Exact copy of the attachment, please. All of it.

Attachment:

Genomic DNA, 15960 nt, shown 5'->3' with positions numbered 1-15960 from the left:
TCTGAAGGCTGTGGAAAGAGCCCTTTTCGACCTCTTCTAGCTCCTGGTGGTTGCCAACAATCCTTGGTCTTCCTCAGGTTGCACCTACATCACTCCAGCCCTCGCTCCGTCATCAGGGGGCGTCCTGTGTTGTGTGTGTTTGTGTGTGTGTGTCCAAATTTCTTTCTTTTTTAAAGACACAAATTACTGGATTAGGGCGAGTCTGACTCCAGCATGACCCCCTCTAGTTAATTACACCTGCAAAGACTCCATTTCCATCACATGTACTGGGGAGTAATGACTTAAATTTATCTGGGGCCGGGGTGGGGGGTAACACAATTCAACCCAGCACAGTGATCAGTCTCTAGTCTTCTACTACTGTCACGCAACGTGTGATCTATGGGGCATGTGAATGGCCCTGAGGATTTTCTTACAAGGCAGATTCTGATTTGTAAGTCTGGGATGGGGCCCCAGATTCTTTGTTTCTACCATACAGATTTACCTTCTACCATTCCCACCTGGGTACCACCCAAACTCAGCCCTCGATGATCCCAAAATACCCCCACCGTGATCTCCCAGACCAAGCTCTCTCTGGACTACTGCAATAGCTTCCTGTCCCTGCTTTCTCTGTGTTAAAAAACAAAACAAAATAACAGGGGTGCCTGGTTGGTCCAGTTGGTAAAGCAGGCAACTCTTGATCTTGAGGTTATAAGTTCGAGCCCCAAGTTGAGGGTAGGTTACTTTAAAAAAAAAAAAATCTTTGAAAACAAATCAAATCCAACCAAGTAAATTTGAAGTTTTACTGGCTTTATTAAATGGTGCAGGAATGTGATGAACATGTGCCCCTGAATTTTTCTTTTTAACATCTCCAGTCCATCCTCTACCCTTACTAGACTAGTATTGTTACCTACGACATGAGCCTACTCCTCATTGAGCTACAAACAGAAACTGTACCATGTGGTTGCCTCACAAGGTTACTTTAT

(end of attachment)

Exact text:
Genomic DNA, 15960 nt, shown 5'->3' with positions numbered 1-15960 from the left:
TCTGAAGGCTGTGGAAAGAGCCCTTTTCGACCTCTTCTAGCTCCTGGTGGTTGCCAACAATCCTTGGTCTTCCTCAGGTTGCACCTACATCACTCCAGCCCTCGCTCCGTCATCAGGGGGCGTCCTGTGTTGTGTGTGTTTGTGTGTGTGTGTCCAAATTTCTTTCTTTTTTAAAGACACAAATTACTGGATTAGGGCGAGTCTGACTCCAGCATGACCCCCTCTAGTTAATTACACCTGCAAAGACTCCATTTCCATCACATGTACTGGGGAGTAATGACTTAAATTTATCTGGGGCCGGGGTGGGGGGTAACACAATTCAACCCAGCACAGTGATCAGTCTCTAGTCTTCTACTACTGTCACGCAACGTGTGATCTATGGGGCATGTGAATGGCCCTGAGGATTTTCTTACAAGGCAGATTCTGATTTGTAAGTCTGGGATGGGGCCCCAGATTCTTTGTTTCTACCATACAGATTTACCTTCTACCATTCCCACCTGGGTACCACCCAAACTCAGCCCTCGATGATCCCAAAATACCCCCACCGTGATCTCCCAGACCAAGCTCTCTCTGGACTACTGCAATAGCTTCCTGTCCCTGCTTTCTCTGTGTTAAAAAACAAAACAAAATAACAGGGGTGCCTGGTTGGTCCAGTTGGTAAAGCAGGCAACTCTTGATCTTGAGGTTATAAGTTCGAGCCCCAAGTTGAGGGTAGGTTACTTTAAAAAAAAAAAAATCTTTGAAAACAAATCAAATCCAACCAAGTAAATTTGAAGTTTTACTGGCTTTATTAAATGGTGCAGGAATGTGATGAACATGTGCCCCTGAATTTTTCTTTTTAACATCTCCAGTCCATCCTCTACCCTTACTAGACTAGTATTGTTACCTACGACATGAGCCTACTCCTCATTGAGCTACAAACAGAAACTGTACCATGTGGTTGCCTCACAAGGTTACTTTAT